If you are spending this weekend looking for the perfect Christmas tree, check out the article on Merrifield Garden Center‘s website, “Selecting the Perfect Christmas Tree,” by Michael Fahey. For video format, watch David Yost when he explained how to choose the perfect tree on an archived Merrifield television show (old timers here may remember that Merrifield used to have a Saturday morning television show on gardening). To select healthy poinsettia plants, watch Dr. David Clement, University of Maryland Extension specialist, describe what to look for and tips on taking care of this lovely euphorbia.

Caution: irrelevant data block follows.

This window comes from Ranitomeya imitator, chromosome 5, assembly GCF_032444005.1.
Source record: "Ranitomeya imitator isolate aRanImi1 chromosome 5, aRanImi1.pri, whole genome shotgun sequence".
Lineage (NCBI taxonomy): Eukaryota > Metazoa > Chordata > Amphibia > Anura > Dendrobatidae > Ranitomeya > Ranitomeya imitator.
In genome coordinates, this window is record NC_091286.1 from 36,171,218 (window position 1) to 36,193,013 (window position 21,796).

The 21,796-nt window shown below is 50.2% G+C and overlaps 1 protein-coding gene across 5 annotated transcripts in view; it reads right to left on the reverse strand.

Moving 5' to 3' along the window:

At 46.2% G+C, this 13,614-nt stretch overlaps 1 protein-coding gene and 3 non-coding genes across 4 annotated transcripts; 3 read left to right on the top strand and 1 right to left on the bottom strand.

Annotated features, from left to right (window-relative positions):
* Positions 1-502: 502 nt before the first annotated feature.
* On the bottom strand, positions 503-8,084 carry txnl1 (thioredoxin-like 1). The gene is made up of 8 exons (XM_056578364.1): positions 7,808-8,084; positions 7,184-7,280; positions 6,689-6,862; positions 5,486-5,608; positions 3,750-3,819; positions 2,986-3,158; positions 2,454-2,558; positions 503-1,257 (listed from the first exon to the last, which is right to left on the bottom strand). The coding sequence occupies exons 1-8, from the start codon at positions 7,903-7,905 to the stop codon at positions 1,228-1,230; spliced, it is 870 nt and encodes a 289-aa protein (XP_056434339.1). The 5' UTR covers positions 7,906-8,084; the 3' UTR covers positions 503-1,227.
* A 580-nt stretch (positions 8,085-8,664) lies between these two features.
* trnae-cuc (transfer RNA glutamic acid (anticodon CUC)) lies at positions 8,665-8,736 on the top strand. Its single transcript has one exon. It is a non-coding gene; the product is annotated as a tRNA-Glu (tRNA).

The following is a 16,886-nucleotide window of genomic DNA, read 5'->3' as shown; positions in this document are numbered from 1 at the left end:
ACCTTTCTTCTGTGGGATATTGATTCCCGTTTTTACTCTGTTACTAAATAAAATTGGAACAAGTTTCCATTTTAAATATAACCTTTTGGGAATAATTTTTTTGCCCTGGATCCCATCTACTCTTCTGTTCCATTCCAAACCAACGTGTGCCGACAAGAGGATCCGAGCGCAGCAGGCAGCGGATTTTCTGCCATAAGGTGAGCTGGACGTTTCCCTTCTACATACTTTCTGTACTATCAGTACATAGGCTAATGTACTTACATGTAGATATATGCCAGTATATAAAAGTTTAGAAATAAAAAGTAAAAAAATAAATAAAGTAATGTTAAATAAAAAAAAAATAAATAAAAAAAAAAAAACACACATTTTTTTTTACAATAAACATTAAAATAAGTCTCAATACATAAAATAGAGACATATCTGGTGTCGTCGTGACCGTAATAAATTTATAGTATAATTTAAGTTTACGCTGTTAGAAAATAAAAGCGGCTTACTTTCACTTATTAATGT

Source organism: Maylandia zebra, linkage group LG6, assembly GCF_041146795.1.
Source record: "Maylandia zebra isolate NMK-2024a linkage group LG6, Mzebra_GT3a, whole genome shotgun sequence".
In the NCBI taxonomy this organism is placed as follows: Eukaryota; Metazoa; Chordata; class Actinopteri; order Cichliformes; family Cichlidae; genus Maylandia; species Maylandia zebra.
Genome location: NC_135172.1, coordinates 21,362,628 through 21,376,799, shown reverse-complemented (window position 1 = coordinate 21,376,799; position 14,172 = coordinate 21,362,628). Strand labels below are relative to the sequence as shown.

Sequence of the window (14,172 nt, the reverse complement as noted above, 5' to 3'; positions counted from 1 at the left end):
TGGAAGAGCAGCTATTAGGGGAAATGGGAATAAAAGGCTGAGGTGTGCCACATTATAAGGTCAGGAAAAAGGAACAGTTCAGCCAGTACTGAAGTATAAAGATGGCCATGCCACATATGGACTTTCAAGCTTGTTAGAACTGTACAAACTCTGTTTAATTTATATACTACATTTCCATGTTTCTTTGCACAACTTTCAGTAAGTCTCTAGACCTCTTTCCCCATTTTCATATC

Odds are you have a poinsettia in your home for the holidays. In the United States, poinsettias are grown in greenhouses and programmed to bloom in time for Christmas. Try to emulate the bright light and balmy 70 degrees the greenhouse has to offer in your home so your poinsettia will survive the holidays. Keep the soil moist but don’t let the roots sit in water and make sure the pot it came in has drainage holes. After the holidays, grow it as if it were a houseplant. With luck, you may be able to see colored bracts (the “flowers”) again next year. Keep the plant in bright light and 70 degree temperature. In the spring, cut the stems back about half the length and either keep indoors or put outdoors in the warm summer months. Apply a houseplant fertilizer and make sure the plant does not dry out. In June, transfer into a slightly bigger pot and in September bring the plant back indoors. To induce flowering, give the plant bright light each day and fourteen hours of uninterrupted dark each night beginning in early October (as in cover with a box or put in a closet). Keep the soil moist but stop fertilizing. The color should form on the bracts in six to eight weeks.